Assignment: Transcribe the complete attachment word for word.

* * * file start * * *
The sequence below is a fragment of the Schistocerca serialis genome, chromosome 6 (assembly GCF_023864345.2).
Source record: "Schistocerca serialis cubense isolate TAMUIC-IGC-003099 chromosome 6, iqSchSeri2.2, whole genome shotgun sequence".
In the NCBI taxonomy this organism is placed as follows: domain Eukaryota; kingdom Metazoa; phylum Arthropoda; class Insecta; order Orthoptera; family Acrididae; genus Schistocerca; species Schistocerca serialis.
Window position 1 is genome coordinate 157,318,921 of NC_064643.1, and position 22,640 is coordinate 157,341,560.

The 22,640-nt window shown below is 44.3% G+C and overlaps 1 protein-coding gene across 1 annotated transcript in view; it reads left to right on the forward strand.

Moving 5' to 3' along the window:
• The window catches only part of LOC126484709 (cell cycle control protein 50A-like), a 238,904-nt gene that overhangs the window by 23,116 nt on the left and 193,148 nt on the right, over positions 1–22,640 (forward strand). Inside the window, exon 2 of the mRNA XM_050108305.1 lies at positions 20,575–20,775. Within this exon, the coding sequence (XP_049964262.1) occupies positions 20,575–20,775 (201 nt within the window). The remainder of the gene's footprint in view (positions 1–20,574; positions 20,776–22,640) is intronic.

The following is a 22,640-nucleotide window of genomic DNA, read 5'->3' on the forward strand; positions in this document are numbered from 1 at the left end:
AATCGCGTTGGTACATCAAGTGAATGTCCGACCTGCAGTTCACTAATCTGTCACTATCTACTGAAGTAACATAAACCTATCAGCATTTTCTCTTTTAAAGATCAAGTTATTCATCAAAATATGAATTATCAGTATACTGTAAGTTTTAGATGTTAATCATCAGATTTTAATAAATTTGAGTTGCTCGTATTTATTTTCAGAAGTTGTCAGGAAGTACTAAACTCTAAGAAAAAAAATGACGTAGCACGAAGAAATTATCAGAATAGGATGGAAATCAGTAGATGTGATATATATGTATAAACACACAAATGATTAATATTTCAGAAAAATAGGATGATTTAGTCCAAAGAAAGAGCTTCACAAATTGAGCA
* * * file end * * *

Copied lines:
The sequence below is a fragment of the Schistocerca serialis genome, chromosome 6 (assembly GCF_023864345.2).
Source record: "Schistocerca serialis cubense isolate TAMUIC-IGC-003099 chromosome 6, iqSchSeri2.2, whole genome shotgun sequence".
In the NCBI taxonomy this organism is placed as follows: domain Eukaryota; kingdom Metazoa; phylum Arthropoda; class Insecta; order Orthoptera; family Acrididae; genus Schistocerca; species Schistocerca serialis.
Window position 1 is genome coordinate 157,318,921 of NC_064643.1, and position 22,640 is coordinate 157,341,560.

The 22,640-nt window shown below is 44.3% G+C and overlaps 1 protein-coding gene across 1 annotated transcript in view; it reads left to right on the forward strand.

Moving 5' to 3' along the window:
• The window catches only part of LOC126484709 (cell cycle control protein 50A-like), a 238,904-nt gene that overhangs the window by 23,116 nt on the left and 193,148 nt on the right, over positions 1–22,640 (forward strand). Inside the window, exon 2 of the mRNA XM_050108305.1 lies at positions 20,575–20,775. Within this exon, the coding sequence (XP_049964262.1) occupies positions 20,575–20,775 (201 nt within the window). The remainder of the gene's footprint in view (positions 1–20,574; positions 20,776–22,640) is intronic.

The following is a 22,640-nucleotide window of genomic DNA, read 5'->3' on the forward strand; positions in this document are numbered from 1 at the left end:
AATCGCGTTGGTACATCAAGTGAATGTCCGACCTGCAGTTCACTAATCTGTCACTATCTACTGAAGTAACATAAACCTATCAGCATTTTCTCTTTTAAAGATCAAGTTATTCATCAAAATATGAATTATCAGTATACTGTAAGTTTTAGATGTTAATCATCAGATTTTAATAAATTTGAGTTGCTCGTATTTATTTTCAGAAGTTGTCAGGAAGTACTAAACTCTAAGAAAAAAAATGACGTAGCACGAAGAAATTATCAGAATAGGATGGAAATCAGTAGATGTGATATATATGTATAAACACACAAATGATTAATATTTCAGAAAAATAGGATGATTTAGTCCAAAGAAAGAGCTTCACAAATTGAGCA